Partial losses from smoke, ash, and soot are some of the most complex and challenging claims facing policyholders when insurers will not fully agree to help investigate and evaluate the extent of damage. All you have to do is read the transcript from a recent virtual town hall meeting in Colorado to get a flavor for what is going on when policyholders are faced with dealing with their insurance adjusters. This post is a follow-up to Soot, Ash, and Char Claims Are Hot Topic At Colorado Insurance Commission Virtual Town Hall Meeting.
The Colorado Division of Insurance should be applauded for holding this townhall meeting and for its transparency. Michael Conway started the meeting stating, in part:
We know that you are, are dealing with that nightmare experience that..you hope that you are never gonna have to deal with. And we also know though that it’s an important opportunity for us to be able to be here and answer your questions and work through issues.
My impression is that the Colorado Division of Insurance is doing its best to help support policyholders in their time of need while also trying to look at long-term market and affordability issues facing insurance companies having to pay for increased frequency and severity of wildfires in Colorado. Michael Conway was emphasizing these issues just before the latest Colorado wildfires struck as, noted in Climate Change and New Technology Tracking Risk Is Significantly Impacting the Property Insurance Industry.
Amy Bach of United Policyholders was a participant. United Policyholders has a lot of experience with these types of fires. She stated that a first concern is your heath and stressed testing before moving back in:
[W]hy are there these unique challenges for a partial loss or standing home?.. it’s.. largely because there’s subjectivity involved in what happened… to your house as a result of the fire. ..it’s not as clean cut..but the question is what happened to it? So, you know, my strongest recommendation is that…your focus…be health…concerns. There are rumors…fear…it’s very personal. If you feel like an insurance company is pressuring you to move back into a house, you don’t feel safe… your objective of course, is to restore your home to its pre-loss condition, to have it properly inspected by someone who’s qualified to have it tested, to have it properly remediated, which is just a…word for put back where the way it was before the loss. That can involve repairs replacing and then have it be retested before you move back in.
Bach suggested that most insurance company adjusters are not trained to make a determination of whether a home is safe from toxic smoke, soot, and ash damage:
[T]he reality is that unless an insurance company adjuster has this training and the certification, and can conduct appropriate testing, they’re really not qualified to determine whether there are harmful particulates or hydrocarbons in your home and whether your home is safe to move back into.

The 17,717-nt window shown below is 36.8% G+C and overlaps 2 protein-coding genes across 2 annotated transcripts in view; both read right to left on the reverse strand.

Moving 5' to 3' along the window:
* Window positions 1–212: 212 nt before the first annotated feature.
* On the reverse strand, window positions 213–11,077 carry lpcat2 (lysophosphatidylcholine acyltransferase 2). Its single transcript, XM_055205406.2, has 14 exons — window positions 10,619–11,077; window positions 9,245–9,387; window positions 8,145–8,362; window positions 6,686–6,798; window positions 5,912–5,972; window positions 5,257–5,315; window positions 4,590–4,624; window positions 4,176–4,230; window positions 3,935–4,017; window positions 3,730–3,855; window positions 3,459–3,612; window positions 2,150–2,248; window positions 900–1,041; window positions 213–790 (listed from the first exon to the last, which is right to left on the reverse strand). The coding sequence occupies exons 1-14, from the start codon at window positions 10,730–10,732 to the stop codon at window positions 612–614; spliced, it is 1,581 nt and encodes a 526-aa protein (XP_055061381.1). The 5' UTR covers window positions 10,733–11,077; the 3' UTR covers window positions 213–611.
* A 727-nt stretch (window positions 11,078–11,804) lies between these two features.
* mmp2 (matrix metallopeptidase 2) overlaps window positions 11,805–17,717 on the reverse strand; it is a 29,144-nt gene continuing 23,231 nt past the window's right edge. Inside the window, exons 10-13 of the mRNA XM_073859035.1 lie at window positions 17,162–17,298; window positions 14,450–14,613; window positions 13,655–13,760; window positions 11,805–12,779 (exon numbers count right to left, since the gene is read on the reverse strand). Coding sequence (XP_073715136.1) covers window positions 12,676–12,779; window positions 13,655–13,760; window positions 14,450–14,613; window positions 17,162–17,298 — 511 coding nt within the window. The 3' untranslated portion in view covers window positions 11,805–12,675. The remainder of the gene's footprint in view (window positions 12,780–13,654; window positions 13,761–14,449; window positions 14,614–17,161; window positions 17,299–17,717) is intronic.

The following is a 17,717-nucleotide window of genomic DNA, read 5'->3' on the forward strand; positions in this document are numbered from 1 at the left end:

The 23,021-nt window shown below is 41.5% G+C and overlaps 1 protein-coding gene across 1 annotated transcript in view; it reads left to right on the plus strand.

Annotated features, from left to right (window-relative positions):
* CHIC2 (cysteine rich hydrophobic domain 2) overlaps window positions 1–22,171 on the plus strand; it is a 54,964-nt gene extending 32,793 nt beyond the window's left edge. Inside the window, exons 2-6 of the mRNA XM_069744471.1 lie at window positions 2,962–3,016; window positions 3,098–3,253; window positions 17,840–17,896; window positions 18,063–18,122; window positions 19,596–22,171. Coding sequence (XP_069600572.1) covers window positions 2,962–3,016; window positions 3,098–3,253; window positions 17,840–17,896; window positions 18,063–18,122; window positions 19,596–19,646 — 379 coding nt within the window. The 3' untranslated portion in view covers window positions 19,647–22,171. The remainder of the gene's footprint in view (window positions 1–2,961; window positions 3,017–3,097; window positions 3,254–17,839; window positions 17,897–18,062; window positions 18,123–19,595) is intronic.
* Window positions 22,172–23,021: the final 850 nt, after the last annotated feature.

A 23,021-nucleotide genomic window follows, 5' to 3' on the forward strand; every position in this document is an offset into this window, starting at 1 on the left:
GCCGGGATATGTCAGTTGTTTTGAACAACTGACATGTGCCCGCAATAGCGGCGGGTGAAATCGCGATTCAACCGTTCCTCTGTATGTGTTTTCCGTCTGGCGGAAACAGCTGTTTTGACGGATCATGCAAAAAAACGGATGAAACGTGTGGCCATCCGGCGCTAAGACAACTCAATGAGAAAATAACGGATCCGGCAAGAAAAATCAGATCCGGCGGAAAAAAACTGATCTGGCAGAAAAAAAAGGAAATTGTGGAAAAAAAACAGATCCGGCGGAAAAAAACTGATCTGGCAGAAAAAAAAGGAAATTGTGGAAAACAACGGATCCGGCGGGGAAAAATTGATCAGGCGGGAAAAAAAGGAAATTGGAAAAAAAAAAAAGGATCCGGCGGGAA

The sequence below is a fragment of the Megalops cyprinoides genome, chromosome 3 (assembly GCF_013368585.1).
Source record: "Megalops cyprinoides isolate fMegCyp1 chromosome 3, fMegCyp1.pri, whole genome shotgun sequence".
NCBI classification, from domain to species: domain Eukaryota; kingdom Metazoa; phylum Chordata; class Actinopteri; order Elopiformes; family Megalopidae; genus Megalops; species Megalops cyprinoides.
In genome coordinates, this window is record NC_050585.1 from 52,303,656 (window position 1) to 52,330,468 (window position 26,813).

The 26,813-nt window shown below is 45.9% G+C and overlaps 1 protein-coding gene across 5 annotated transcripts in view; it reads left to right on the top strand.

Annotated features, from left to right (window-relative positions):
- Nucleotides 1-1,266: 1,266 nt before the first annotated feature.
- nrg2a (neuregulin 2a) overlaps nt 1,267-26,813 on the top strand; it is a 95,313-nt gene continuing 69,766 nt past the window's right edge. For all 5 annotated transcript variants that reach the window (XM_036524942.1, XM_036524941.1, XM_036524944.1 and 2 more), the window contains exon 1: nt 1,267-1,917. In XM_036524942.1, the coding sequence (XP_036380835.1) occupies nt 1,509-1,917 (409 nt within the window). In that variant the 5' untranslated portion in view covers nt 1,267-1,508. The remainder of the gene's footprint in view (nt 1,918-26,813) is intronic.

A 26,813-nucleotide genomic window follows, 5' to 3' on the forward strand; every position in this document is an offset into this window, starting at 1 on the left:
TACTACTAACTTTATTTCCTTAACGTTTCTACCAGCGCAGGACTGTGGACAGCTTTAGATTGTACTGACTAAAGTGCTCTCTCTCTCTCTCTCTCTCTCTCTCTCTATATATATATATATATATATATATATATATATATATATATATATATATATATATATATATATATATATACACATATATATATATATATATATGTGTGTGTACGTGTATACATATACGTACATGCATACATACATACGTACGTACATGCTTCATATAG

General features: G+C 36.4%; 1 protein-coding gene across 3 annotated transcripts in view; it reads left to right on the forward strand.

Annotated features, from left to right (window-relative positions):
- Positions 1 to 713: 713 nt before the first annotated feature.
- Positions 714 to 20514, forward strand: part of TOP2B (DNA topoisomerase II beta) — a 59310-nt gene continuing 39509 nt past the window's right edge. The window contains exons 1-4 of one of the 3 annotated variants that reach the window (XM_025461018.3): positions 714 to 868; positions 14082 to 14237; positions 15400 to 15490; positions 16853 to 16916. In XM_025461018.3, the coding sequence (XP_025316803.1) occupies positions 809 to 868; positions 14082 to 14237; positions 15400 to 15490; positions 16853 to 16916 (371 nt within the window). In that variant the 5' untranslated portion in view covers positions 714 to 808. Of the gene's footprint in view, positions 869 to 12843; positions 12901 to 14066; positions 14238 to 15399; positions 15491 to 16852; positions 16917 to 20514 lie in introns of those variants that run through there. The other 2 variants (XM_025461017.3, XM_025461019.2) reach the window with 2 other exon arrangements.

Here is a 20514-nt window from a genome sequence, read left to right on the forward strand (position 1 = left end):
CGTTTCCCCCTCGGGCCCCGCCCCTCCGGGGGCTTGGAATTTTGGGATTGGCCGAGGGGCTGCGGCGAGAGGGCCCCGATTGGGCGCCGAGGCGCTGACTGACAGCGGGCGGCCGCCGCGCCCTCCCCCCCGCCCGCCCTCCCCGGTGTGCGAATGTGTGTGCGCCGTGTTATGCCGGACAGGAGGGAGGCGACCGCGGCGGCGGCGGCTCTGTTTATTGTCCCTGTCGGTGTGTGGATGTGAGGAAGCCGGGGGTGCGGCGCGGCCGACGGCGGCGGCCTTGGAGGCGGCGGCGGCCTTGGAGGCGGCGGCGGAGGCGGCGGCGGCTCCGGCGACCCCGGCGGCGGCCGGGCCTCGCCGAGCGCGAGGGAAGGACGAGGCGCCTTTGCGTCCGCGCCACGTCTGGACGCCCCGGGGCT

An independent insurance adjuster also spoke and stated that a certified hygienist will need to be part of the damage evaluation:
I am not a certified hygienist nor is my adjuster. We will be making recommendations from the field side that a certified hygienist is retained. If you have a resource that you would like to utilize, you can coordinate that with your carrier. Oftentimes, they will have a list of hygienists available. It’s been my experience, it’s sometimes to your benefit for there to be several options, mainly because of scheduling and getting someone out there timely. So, most of the time, your carriers will have a list of individuals in hopes that they can get someone out there as soon as possible. But the field adjuster is there to just document the conditions.
Policyholders were on the line, asked questions, and made comments. One of the first made comments about out-of-state catastrophe adjusters showing up and then disappearing:
[T]he adjuster that came, State Farm as well, that came from State Farm was an independent adjuster from out of state. He’s been communicative and I’m able to reach him and ask questions, but he’s clearly stated while he’s here, but when he leaves, I no longer have access to him. Is that normal? You seem to apply that imply that out of state adjusters were, you know, always gonna be available. Even if they’ve gone back home, I can still reach them—but, that’s not what he told me.
Readers may be interested in reading the entirety of the policyholder comments.1 At one point, Commissioner Conway remarked about his own frustration based on a policyholder’s complaint:
[I]f based on just your frustration right now and my increased blood pressure going up as we sit here talking.
Again, these are catastrophe situations with few fully trained field adjusters. There is a lot of misinformation. One thing is clear—health should be of concern regarding the remediation of smoke, soot, and ash from a partially damaged wildfire structure.
Thought For The Day
To keep the body in good health is a duty… otherwise we shall not be able to keep our mind strong and clear.
1 Transcript. Virtual Insurance Town Hall – Partial Losses from the Boulder Fires & Straight Line Winds. Colorado Dept. of Regulatory Agencies (DORA). Jan. 19, 2022.